Skip to main content
federal budget 2016

Mayor Gregor Robertson and Raymond Louie during a press conference in Vancouver November 14, 2011.JOHN LEHMANN/The Globe and Mail

All around the Lower Mainland, mayors and city councillors are on the edge of their seats as they wait for federal dollars to start pouring in for much-needed major projects following Tuesday's budget.

They say they've been reassured by their local MPs and cabinet ministers that the budget will show that the Liberal government is fully committed to carrying through with big spending on transit, water treatment plants and housing – enabling cities to move ahead on improvements that have been stalled for years.

Vancouver Councillor Raymond Louie, who is president of the Federation of Canadian Municipalities, said all signs indicate that the government is ready to put some big money into cities, despite economic pressures that have emerged since Liberal campaign promises were made last fall.

"We understand that they have some constraints," Mr. Louie said, just before he boarded a flight to Ottawa on Monday. "But they will put a significant amount of money in this first budget."

The federation had asked Ottawa to change the cost-sharing formula for projects, so that cities don't have to contribute such a large share. The cost of big projects has typically been split evenly between federal, provincial and municipal governments.

City politicians would like to see their share reduced to 10 per cent. Prebudget discussions have indicated the government might consider raising the federal share to 50 per cent.

"I am so waiting," City of North Vancouver Mayor Darrell Mussatto said. He and other local politicians have struggled for years to get some commitment for help in building the $700-million Lions Gate treatment plant. "Our MPs are all on board and we've been lobbying heavily. [Infrastructure Minister Amarjeet Sohi] has mentioned it twice."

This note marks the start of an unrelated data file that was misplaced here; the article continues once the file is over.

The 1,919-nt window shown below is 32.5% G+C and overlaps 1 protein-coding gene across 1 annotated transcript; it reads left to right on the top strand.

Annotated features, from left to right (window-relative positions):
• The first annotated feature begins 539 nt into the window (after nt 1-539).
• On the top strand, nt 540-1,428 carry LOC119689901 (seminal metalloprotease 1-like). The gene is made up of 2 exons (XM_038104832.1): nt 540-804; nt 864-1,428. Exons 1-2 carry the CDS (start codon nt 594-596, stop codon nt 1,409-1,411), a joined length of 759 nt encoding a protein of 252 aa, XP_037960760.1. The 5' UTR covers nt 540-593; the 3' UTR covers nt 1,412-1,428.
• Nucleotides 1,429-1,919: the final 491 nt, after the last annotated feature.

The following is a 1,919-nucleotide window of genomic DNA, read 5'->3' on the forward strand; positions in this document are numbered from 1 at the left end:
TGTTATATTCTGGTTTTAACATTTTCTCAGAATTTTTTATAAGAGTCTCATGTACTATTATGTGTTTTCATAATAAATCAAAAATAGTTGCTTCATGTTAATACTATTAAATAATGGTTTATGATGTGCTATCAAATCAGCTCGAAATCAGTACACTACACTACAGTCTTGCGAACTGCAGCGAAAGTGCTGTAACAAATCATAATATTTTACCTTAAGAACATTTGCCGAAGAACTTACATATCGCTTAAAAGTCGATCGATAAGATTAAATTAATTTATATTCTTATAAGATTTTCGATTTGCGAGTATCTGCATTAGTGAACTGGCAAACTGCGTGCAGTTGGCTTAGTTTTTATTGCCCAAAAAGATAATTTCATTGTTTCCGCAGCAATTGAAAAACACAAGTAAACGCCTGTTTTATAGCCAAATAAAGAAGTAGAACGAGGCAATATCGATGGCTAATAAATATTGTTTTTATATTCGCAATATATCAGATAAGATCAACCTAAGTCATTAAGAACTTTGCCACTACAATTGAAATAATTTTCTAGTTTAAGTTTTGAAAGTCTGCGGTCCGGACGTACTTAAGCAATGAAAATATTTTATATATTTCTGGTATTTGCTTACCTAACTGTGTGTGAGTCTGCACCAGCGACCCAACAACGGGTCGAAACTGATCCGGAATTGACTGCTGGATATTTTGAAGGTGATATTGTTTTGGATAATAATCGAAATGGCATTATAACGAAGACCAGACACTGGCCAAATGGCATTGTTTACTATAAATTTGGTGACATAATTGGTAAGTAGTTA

North Vancouver, like many other communities, is also anxiously awaiting news on transit funding. "We can't accept much more growth here without a sustainable transportation plan," the mayor said.

In Surrey, Councillor Tom Gill and his colleagues are equally eager to get the full details on projects that the city wants to start, particularly on transit. "We're expecting a big delivery tomorrow. Expectations are exceptionally high," he said.

Surrey has asked for $3.7-billion in federal money, with $2.6-billion going to its two proposed light-rail lines.

Mr. Gill said people have high hopes because Finance Minister Bill Morneau has visited the municipality twice. Planners and politicians are hoping the budget details will mean the city can start work this summer on acquiring land for the lines.

"I truly believe it is our turn," he said.

Mr. Louie said he's convinced that federal ministers have received the message about how cities need new investment in basic infrastructure. "After many conversations, they really do understand our situation at the local level. Our quality of life is at risk. They just want to make sure they get the maximum leverage for their money and they want to make sure their investments reach local government."

Politicians are also aware that not everything on the wish list will be granted.

"There will be winners and losers," said Richard Walton, the mayor of the District of North Vancouver. "And while the federal numbers are significant on a national basis, by the time you divide by 10, the amounts are significantly watered down. So we're holding our breath."

The Canadian municipal federation also asked the government to remove a requirement that all projects be vetted to determine if they should be public-private partnerships. That process generated complaints from some councils, who said it was time-consuming and unhelpful.